Editor’s note: This post was originally published on the NCD Alliance website.
Direct Relief’s introduction to the Covid-19 pandemic happened in mid-January, a few days before the Chinese government closed access to Wuhan. According to early reports, health care workers at Wuhan Union Hospital were treating so many patients with severe complications from the novel coronavirus, they were at risk of running out of personal protective equipment, or PPE. Resupply through commercial channels within China was proving difficult, which prompted the call for humanitarian assistance. This was surprising, not only because of the novelty, speed and scale of the disease, but also because shortages in basic equipment like N95 masks were being reported in the heartland of the Chinese manufacturing colossus.
Health workers were among the most at risk. Eventually, thousands of health workers in China would be infected, hundreds hospitalized, and dozens killed. This was a familiar pattern from many previous outbreaks, like Ebola in West Africa, as those on the front lines bore the brunt of the crisis.
Direct Relief was immediately able to send hundreds of thousands of pieces of PPE to 50 different health care sites, to protect front line health workers. At the time, this seemed like an enormous response in a country that rarely allows outside humanitarian assistance. But it was only the very beginning.
Age, Co-Morbidities and the Linked Burdens of Covid-19 and Non-Communicable Diseases
During the response in China, the initial risk profile for Covid-19 became clear: people 65 and older, often with co-morbidities, tended to require hospitalization and acute medical care including ventilation, at far higher rates than the rest of the population.
The data from China fed immediately into Direct Relief’s response in the United States. In addition to having a health care system which is especially fragile for those with lower incomes, the U.S. is also home to a very large population of people who are aging and managing one or more chronic illnesses. As early as mid-February, it was clear that, should Covid-19 reach the U.S., the impact could be severe.
Data from the U.S. Center for Disease Control and Prevention presents the strong connection between coronavirus, age and co-morbidities. Hospitalization rates, for instance, increase steadily for each 10-year age bracket above 65, with 12.2% of Covid-19 cases hospitalized for those between the ages of 65 and 74, rising to 17.2% for those over 85. 89% of all patients hospitalized for Covid-19 had at least one underlying medical condition, rising to 94.4% for patients over 65. The most frequently reported conditions, as in China, were hypertension, obesity, diabetes and asthma.
Medical Vulnerabilities and Social Vulnerabilities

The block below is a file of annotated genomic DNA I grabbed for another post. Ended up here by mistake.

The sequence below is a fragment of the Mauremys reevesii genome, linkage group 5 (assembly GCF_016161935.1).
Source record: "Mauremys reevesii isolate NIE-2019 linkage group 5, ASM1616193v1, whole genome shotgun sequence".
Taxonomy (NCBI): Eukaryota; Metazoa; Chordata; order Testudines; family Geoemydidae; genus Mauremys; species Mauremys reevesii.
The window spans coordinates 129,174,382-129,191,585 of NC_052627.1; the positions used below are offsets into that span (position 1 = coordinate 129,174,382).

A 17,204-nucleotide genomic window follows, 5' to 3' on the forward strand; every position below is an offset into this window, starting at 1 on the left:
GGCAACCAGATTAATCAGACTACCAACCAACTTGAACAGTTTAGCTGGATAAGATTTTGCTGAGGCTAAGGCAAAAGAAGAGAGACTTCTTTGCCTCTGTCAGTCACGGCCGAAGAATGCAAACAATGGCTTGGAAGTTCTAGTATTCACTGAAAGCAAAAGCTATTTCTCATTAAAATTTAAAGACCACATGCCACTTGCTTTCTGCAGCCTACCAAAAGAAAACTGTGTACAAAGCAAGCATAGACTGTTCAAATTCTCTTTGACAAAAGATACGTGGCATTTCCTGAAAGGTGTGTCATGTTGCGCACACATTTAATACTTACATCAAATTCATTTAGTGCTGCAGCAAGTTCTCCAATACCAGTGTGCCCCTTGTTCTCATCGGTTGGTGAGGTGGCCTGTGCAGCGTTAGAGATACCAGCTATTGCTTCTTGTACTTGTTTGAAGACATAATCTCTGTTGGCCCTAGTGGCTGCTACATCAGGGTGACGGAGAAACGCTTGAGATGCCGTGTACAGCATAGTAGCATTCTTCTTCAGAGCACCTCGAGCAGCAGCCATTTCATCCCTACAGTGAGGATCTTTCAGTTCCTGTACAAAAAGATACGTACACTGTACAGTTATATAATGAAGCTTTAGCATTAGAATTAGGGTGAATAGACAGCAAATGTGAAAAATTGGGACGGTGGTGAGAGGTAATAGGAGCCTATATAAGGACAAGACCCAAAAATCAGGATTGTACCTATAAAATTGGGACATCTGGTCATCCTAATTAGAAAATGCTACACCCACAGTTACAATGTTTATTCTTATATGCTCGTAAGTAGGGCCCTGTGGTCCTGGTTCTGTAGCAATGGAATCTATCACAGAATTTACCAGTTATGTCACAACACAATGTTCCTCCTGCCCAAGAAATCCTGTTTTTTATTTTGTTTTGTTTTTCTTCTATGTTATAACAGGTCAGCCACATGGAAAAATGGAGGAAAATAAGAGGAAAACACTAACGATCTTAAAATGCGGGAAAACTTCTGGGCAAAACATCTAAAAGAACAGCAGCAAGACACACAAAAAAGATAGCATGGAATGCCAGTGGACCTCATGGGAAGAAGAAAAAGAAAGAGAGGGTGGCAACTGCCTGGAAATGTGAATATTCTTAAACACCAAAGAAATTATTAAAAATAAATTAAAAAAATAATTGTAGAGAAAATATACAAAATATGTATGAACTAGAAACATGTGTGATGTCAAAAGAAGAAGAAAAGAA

Covid-19 transmission risk evidently intersects with chronic illness, demographics and economics to produce well-defined landscapes of social vulnerability to the pandemic. For example, current estimates show that diabetes among African Americans and Latinos averages between 17-18%, more than double the rate for non-Hispanic whites. These same groups are also more likely to work in occupations that are deemed during the pandemic as “essential,” such as the middle and lower ranks of health care or in services and logistics, which means they are less able to socially distance. These factors mean a higher risk for hospitalization and acute complications from Covid-19.
Direct Relief routinely supports safety net health facilities, many of which are located by law in “medically underserved areas,” which follow broader lines of medical and social vulnerability throughout the country. Most often the composition of the health workforce reflects the composition of the surrounding community. That means that health workers, in general, are more likely to be exposed to the virus, and that health workers in African American and Latino communities are more likely to experience acute complications.
Poverty, Food Security and Immunocompromised Patients in the Global South
As the geography of the virus now shifts to poorer areas in the Global South, so too must the understanding of risk and vulnerability. While risks associated with age and chronic disease burden may not shift dramatically, what is shifting are the secondary effects from mobility controls and medical shortages in poorer countries, along with an elevated set of risks associated with the high number of people in the Global South living with immune-compromised conditions, particularly as a result of HIV/AIDS.
The UN World Food Programme predicts that as many as 265 million people may be at risk of famine as mobility controls disrupt access to basic calories and nutrition, and increasing food insecurity degrades the immune systems of people of all ages. While countries in the Global South tend on average to be much younger than Europe, China, and the U.S., they also face the world’s highest burdens of chronic HIV and endemic tuberculosis and malaria. In Sub-Saharan Africa at the moment, an estimated 24 million people are living with HIV. Each one of them, regardless of age, occupies the highest risk group for acute complications from Covid-19.
At the same time, dozens of countries have placed export controls on essential supplies of PPE, which has caused increasing prices globally. Governments now find themselves struggling to allocate scarce health budgets to cover rising costs.
In order to meet the challenges of the pandemic, we must continue to adapt our understanding of who is most at risk, based not only on the characteristics of the virus, but on the characteristics of our societies.